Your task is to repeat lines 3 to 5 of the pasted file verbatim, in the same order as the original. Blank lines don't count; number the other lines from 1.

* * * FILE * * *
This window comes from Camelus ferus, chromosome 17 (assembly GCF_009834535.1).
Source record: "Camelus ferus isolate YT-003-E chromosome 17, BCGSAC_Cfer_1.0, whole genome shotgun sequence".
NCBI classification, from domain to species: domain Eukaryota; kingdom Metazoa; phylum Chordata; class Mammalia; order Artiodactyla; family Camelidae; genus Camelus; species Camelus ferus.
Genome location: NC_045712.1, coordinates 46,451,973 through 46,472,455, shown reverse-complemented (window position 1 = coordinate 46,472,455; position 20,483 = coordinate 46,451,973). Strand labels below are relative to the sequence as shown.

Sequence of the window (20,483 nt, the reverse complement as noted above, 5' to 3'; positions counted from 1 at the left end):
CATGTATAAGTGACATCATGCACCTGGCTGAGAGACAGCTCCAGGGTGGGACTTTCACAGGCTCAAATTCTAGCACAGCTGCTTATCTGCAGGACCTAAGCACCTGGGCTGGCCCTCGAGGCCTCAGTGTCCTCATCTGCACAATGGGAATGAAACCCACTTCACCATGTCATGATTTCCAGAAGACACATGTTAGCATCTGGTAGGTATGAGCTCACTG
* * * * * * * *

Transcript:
NCBI classification, from domain to species: domain Eukaryota; kingdom Metazoa; phylum Chordata; class Mammalia; order Artiodactyla; family Camelidae; genus Camelus; species Camelus ferus.
Genome location: NC_045712.1, coordinates 46,451,973 through 46,472,455, shown reverse-complemented (window position 1 = coordinate 46,472,455; position 20,483 = coordinate 46,451,973). Strand labels below are relative to the sequence as shown.

Sequence of the window (20,483 nt, the reverse complement as noted above, 5' to 3'; positions counted from 1 at the left end):